What Is Paranoia?


Paranoia is an irrational feeling of being at risk of harm from others. Paranoid thoughts are often not shared by other people, and persist despite reassurances from others.2 

Some examples of paranoid thoughts include:

  • “I am being followed”
  • “Other people are talking about me”
  • “Other people are out to get me”
  • “I’m being targeted by the government”
  • “I’m being watched by a secret organisation”2

Paranoia, hallucination and delusion

Paranoid thoughts are also known as delusions, which is a type of psychosis. Psychosis is a mental health problem in which a person’s perception and interpretation of information and events are different from reality.

 Psychosis can be in the form of:

  • Delusions: The strong belief in something which is not consistent with reality6
  • Hallucinations: The perception, through any of our five senses, of something which does not exist. For example, hearing voices or seeing things which others do not see6

Both delusions and hallucinations can be distressing to experience. In some cases, people try to find explanations for their hallucinations by incorrectly attributing them to a cause, and these misattributions can lead to delusions.

Psychosis can be a symptom of mental illness. There is a range of mental disorders in which psychosis is often found, including:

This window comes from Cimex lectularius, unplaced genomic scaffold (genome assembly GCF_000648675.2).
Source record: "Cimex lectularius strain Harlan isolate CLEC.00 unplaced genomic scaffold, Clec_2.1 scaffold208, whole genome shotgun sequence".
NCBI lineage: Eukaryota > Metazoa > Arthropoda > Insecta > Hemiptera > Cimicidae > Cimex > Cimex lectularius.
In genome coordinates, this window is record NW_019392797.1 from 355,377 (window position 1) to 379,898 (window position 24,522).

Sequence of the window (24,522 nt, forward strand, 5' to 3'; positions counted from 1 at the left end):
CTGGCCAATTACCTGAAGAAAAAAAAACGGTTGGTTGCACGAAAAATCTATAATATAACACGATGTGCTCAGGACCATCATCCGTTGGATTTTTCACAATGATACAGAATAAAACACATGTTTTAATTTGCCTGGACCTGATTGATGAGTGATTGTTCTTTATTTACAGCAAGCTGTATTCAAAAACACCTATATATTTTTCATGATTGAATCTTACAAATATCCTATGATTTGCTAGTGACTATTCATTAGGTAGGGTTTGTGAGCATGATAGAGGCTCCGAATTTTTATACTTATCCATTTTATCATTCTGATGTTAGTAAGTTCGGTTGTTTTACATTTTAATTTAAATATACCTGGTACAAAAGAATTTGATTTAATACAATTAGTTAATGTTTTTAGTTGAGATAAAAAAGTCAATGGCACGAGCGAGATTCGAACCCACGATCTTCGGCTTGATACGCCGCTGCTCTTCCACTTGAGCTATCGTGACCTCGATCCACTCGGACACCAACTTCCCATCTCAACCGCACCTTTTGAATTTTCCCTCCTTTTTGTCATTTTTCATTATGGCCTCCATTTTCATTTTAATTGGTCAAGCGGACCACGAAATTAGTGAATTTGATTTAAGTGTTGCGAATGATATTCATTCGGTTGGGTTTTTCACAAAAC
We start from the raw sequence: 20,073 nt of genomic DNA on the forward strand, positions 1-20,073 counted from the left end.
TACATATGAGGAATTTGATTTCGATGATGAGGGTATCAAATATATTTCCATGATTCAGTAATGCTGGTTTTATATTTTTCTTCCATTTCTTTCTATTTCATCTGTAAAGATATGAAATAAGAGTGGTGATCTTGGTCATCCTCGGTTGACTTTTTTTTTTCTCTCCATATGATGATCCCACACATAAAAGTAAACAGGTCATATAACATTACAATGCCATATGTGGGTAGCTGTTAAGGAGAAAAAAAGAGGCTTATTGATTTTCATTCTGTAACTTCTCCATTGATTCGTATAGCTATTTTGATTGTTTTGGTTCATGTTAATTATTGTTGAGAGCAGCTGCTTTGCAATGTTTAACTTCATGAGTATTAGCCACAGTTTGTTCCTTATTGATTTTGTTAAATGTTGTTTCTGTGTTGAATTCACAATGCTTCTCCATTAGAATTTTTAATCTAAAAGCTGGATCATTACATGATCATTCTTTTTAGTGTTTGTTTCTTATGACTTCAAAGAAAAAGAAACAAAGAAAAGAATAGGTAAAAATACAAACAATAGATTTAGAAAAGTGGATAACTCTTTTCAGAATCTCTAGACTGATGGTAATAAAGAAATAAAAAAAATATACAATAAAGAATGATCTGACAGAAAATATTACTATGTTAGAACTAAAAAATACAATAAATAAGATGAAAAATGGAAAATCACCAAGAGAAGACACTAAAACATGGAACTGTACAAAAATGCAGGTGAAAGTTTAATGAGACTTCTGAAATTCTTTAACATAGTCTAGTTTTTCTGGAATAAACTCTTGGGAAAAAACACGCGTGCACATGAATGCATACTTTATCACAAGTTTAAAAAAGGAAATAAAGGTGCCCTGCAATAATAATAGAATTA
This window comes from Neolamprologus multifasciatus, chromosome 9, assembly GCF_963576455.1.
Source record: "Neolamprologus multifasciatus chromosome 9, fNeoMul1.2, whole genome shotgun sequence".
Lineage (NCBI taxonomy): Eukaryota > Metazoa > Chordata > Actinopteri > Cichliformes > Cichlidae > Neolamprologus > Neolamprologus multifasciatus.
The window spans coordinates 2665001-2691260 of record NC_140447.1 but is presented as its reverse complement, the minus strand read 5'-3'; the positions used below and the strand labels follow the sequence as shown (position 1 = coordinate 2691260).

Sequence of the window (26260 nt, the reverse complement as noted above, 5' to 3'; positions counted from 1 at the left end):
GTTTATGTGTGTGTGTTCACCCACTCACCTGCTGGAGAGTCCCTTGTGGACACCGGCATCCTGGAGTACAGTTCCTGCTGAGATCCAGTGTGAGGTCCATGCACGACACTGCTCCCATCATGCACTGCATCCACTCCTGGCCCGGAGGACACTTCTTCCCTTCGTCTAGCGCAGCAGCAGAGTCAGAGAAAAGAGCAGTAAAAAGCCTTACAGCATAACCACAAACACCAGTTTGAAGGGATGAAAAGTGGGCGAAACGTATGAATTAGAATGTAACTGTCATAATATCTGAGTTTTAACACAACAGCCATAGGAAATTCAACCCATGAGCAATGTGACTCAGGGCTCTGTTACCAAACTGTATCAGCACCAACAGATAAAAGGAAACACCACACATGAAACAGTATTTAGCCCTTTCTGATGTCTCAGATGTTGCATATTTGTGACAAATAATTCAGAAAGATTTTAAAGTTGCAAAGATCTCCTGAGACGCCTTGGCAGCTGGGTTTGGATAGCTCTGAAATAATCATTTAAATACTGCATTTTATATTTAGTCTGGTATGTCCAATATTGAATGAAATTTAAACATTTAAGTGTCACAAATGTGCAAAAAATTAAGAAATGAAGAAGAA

• Schizophrenia  - A severe and complex mental disorder in which people can lose touch with reality. Paranoid schizophrenia is a type of schizophrenia that is characterised by hallucinations and delusions of persecution or being under threat.4 People with schizophrenia may withdraw from others and have difficulty performing day-to-day tasks. However, they are not more likely to be violent than people without schizophrenia
  • Schizotypal personality disorder - A type of eccentric personality disorder characterised by odd behaviour or appearance, paranoid thoughts, and an unusual way of speaking. Hallucinations and delusions are usually less frequent and less prolonged than in schizophrenia4
  • Paranoid personality disorder - A disorder in which people strongly believe that others mean them harm, causing them to be excessively suspicious of others4 
  • Borderline personality disorder  - A disorder characterised by paranoid thoughts, sensitivity to rejection or social exclusion, and difficulties regulating emotions and maintaining interpersonal relationships.4 In borderline personality disorder, paranoid thoughts are typically about the untrustworthiness of others
  • Bipolar disorder - A mental health disorder in which people experience extreme moods.4 Patients with bipolar disorder have periods of extremely high mood (mania) followed by periods of very low mood (depression). In the past, this condition was known as manic depression